The role of the CIA must be seen in the wider context that was the Cold War. David Murphy, Serghei Kondrasev and George Bailey agreed on the idea that the CIA was the manifestation of the collective repulsion of the West towards the temptations the communist forces began to represent for the common people of countries such as Italy and France. (Murphy et al., 1997) Indeed, it can be said that the CIA was the outcome of a planned strategy to fight the U.S.S.R. On all levels, politically, economic, socially and culturally because of the threat it represented for the democratic institutions at these levels. From this point-of-view, it played a crucial role in influencing the political strategies of the countries it acted in, it represented the complex expression of "our efforts to influence the course of events in a foreign country without our role being known." (Turner, 1985)

An exact account of the missions undergone by the Agency is difficult to give. This is largely due to the wide range of tools the CIA had at its disposal to influence the foreign policy of other states. Nonetheless, throughout the Cold War, it was engaged in activities covering a wide spectrum of initiatives.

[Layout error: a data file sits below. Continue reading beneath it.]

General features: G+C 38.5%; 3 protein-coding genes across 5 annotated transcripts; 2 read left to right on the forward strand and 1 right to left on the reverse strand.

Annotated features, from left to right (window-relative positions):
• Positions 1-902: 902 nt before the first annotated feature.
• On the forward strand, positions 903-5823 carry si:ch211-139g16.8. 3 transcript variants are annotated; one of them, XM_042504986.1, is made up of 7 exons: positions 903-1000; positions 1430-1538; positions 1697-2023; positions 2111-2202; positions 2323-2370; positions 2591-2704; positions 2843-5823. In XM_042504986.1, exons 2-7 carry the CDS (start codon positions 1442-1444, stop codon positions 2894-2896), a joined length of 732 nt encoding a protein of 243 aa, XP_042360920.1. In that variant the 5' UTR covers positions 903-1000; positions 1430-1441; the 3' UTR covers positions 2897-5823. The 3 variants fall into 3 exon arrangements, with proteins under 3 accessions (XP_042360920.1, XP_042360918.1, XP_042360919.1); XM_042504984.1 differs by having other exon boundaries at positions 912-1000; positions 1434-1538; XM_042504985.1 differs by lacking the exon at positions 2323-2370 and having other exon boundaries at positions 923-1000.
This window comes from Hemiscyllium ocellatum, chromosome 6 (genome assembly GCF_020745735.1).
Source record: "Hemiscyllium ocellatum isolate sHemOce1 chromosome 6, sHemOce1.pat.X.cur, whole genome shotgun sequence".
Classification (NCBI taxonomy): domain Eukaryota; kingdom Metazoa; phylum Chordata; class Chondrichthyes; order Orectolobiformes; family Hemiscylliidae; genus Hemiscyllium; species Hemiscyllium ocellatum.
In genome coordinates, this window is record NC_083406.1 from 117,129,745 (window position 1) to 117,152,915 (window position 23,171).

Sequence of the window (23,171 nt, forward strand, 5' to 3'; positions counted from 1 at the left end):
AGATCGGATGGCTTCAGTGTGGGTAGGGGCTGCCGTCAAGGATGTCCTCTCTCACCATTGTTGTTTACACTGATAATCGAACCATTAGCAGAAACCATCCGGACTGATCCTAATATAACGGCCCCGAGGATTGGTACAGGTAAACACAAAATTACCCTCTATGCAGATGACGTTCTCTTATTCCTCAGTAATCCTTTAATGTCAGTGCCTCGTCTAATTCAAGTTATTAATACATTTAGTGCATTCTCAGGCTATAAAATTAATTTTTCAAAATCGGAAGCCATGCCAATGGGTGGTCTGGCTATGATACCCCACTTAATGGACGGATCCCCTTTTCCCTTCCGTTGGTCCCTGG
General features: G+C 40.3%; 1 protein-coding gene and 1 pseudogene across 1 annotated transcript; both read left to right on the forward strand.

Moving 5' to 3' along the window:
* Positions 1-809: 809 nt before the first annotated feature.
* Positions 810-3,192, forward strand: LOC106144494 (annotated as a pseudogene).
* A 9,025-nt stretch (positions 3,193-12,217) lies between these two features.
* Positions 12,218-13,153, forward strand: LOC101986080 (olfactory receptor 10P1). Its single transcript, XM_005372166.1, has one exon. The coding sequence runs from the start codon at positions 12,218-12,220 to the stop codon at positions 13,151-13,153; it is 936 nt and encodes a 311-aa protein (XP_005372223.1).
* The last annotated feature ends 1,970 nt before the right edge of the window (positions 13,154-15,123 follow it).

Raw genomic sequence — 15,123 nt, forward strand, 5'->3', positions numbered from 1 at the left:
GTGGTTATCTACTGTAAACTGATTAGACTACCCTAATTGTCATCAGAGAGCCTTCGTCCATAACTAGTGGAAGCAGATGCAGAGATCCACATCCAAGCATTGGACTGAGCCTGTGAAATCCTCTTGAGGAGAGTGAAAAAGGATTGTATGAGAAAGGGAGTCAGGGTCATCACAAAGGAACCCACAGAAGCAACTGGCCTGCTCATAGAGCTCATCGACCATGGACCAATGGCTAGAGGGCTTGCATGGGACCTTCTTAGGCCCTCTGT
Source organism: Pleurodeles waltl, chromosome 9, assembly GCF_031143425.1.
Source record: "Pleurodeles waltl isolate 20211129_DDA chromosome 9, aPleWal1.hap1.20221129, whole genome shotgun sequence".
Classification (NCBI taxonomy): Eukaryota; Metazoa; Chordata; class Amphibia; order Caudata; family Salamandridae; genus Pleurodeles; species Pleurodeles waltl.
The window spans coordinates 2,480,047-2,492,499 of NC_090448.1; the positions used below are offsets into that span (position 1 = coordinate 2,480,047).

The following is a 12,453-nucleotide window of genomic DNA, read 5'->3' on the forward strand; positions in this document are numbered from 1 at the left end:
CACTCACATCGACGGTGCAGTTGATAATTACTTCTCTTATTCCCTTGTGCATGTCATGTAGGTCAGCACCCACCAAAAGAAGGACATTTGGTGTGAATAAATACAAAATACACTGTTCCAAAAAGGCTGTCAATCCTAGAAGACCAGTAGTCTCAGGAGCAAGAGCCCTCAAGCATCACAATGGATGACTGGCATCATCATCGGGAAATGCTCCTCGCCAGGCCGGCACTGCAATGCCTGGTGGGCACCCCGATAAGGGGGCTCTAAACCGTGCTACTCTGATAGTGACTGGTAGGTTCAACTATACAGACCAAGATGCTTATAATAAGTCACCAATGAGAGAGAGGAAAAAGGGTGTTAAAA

Covert operations were used as a Cold War tool for information gathering. The main targets for such operations were representative for the general fear from the communists. Thus, the U.S. considered it to be imperative a well-established information base about the communist threat in newly independent countries from Asia and Africa. It was thought that the fight between the "good" and "the empire of evil" demanded an in depth knowledge of the political situation in those countries.

This was the case in post war Italy, Greece, where the information gathered on the communists enabled the Americans to secretly intervene and downplay their plans to get hold of power. (Ranelagh, 1986)